Driving Forces behind Medical Tourism
Globalization, economic, social, cultural, and technical are all driving forces behind medical tourism.
There is also the growth of patient choice and forms of consumerism, even in countries where public services have traditionally been subsidized. All expectations are now met thanks to the openness of information and the rise of varied provider competing on quality and pricing.
The Current Scenario of Medical Tourism
As medical tourism has gained in popularity, there have been ongoing efforts to ensure treatment quality and standards. Accreditation agencies around the world, like as Accreditation Canada and the Joint Commission International in the United States, have given official recognition to a number of international hospitals and provided patient recommendations. Many worldwide hospitals are actively pursuing certification in the hopes of attracting patients by demonstrating the quality and standards of their medical care.
Several companies have come into existence whose sole business is to help patients get treatment abroad.
Medical tourism is a growing global industry with a variety of commercial stakeholders, including brokers, health care providers, insurance providers, and website providers, and conference and media services. Figure 2 summarizes these commercial interests.
Evolution and Future of Medical Tourism
Modern medical tourism has its origins in ancient history and can be found over all continents. Even before the ancient Greeks began constructing shrines to Asclepius (the Greek god of medicine), there is evidence of various hill tribes in modern-day Switzerland travelling to present-day German and French lands to visit iron-rich hot springs that they believed had healing powers.
During the Renaissance, Europeans rediscover the healing powers of hot springs, sparking a new wave of travel across the continent. As we can see, thermal springs, wellness and herbal solutions such as Ayurveda are still in high demand today.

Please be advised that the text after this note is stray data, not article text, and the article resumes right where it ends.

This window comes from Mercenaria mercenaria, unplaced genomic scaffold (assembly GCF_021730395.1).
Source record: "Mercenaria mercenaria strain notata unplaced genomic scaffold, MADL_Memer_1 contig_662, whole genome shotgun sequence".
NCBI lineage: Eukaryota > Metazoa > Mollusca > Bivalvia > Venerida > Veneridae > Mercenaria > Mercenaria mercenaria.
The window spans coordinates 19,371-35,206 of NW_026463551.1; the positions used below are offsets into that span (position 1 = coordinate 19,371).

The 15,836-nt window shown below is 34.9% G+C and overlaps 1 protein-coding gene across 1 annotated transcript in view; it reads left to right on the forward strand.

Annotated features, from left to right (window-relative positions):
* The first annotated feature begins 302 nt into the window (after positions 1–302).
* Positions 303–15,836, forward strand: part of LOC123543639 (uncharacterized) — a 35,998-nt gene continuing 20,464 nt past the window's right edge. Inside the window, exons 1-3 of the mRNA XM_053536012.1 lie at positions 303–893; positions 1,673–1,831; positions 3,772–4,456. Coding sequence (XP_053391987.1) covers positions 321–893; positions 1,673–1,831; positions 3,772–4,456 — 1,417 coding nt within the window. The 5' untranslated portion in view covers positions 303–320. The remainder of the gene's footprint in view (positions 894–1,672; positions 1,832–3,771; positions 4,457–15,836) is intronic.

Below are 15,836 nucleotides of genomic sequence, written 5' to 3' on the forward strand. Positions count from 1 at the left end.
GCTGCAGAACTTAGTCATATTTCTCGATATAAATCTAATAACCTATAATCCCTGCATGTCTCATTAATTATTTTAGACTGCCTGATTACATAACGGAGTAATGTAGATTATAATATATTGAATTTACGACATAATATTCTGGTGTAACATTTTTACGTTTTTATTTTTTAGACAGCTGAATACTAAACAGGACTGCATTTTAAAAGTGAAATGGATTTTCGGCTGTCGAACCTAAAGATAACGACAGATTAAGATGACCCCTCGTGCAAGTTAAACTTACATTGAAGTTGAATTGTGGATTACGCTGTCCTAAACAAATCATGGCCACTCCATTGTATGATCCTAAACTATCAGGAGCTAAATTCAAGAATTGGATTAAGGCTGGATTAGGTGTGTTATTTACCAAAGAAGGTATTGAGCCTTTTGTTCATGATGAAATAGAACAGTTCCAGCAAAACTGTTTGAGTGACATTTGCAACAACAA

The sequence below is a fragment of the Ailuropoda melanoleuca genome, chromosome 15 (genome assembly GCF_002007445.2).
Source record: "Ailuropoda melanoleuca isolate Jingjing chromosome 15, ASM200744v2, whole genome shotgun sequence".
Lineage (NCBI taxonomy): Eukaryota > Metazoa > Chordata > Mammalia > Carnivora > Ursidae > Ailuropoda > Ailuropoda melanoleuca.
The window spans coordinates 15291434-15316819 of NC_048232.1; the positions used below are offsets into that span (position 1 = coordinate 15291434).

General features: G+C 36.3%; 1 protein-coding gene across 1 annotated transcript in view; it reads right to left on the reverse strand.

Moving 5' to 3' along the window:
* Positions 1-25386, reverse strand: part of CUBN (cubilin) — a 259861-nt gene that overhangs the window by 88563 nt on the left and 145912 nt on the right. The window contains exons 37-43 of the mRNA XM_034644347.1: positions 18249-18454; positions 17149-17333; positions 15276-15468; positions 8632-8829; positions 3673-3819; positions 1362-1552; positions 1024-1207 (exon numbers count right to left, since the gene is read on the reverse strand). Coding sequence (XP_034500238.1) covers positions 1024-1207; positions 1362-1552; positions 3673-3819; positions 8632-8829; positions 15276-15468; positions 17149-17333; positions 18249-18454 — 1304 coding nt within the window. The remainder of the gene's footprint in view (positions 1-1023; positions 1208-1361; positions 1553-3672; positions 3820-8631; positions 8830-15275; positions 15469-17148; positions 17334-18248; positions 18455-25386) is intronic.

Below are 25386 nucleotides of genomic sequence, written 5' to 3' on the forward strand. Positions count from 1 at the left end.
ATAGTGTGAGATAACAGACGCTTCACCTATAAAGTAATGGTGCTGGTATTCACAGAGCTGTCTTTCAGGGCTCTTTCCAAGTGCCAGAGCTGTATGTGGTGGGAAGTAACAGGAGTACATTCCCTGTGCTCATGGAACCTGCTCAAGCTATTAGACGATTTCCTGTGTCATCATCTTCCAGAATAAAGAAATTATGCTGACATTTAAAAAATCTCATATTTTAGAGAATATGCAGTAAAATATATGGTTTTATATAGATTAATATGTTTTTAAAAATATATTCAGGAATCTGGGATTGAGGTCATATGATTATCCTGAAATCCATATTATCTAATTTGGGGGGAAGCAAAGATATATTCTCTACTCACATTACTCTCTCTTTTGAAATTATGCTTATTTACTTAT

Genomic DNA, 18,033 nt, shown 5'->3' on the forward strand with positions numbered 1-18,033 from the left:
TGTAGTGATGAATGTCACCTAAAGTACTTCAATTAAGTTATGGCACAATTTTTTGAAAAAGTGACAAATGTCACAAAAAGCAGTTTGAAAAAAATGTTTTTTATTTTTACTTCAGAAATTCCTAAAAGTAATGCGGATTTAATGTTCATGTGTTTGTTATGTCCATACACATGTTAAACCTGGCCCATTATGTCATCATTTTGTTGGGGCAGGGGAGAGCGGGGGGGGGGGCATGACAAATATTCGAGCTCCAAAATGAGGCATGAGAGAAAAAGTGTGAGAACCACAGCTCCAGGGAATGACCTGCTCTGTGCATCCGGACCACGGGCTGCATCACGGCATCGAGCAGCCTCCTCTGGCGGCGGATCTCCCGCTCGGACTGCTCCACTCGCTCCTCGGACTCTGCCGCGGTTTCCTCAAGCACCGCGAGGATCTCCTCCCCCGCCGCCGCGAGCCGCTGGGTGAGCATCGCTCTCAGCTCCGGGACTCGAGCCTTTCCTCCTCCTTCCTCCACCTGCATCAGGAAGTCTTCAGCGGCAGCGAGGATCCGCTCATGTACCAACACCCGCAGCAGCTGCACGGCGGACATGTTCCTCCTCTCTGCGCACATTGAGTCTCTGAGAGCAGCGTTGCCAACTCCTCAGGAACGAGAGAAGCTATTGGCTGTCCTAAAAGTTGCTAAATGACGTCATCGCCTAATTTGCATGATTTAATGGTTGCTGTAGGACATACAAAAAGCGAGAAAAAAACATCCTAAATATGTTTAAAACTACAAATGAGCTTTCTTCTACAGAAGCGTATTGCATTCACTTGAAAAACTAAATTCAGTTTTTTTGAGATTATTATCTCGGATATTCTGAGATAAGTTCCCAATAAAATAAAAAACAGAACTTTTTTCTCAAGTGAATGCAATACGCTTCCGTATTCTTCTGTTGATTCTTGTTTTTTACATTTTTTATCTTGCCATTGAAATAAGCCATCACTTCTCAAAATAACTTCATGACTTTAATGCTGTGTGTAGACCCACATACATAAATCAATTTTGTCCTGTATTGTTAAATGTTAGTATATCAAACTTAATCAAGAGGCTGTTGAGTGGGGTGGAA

Medical tourism’s current trends
The reasons for travel vary depending on the patient’s country of origin. Those who travel from the so-called ‘developed’ world to the so-called ‘developing’ world may do so because the prices are lower than in their home countries and the technology is still viable.
Common places for Medical Tourism
Many Australians travel to other countries for health care in order to save money. This is especially true for cosmetic and dental surgery in South-East Asia. Some of the most popular destinations for Australian medical tourists are:
- South Korea
Most medical tourists travel abroad to save money. Some, however, seek experimental or alternative treatments that are not available in their country. This is true for Australians travelling to the United States (US) and the United Kingdom (UK).
Before travelling to another country for medical treatment, read the travel advisory for your destination. For information on local healthcare, go to the ‘Health’ section.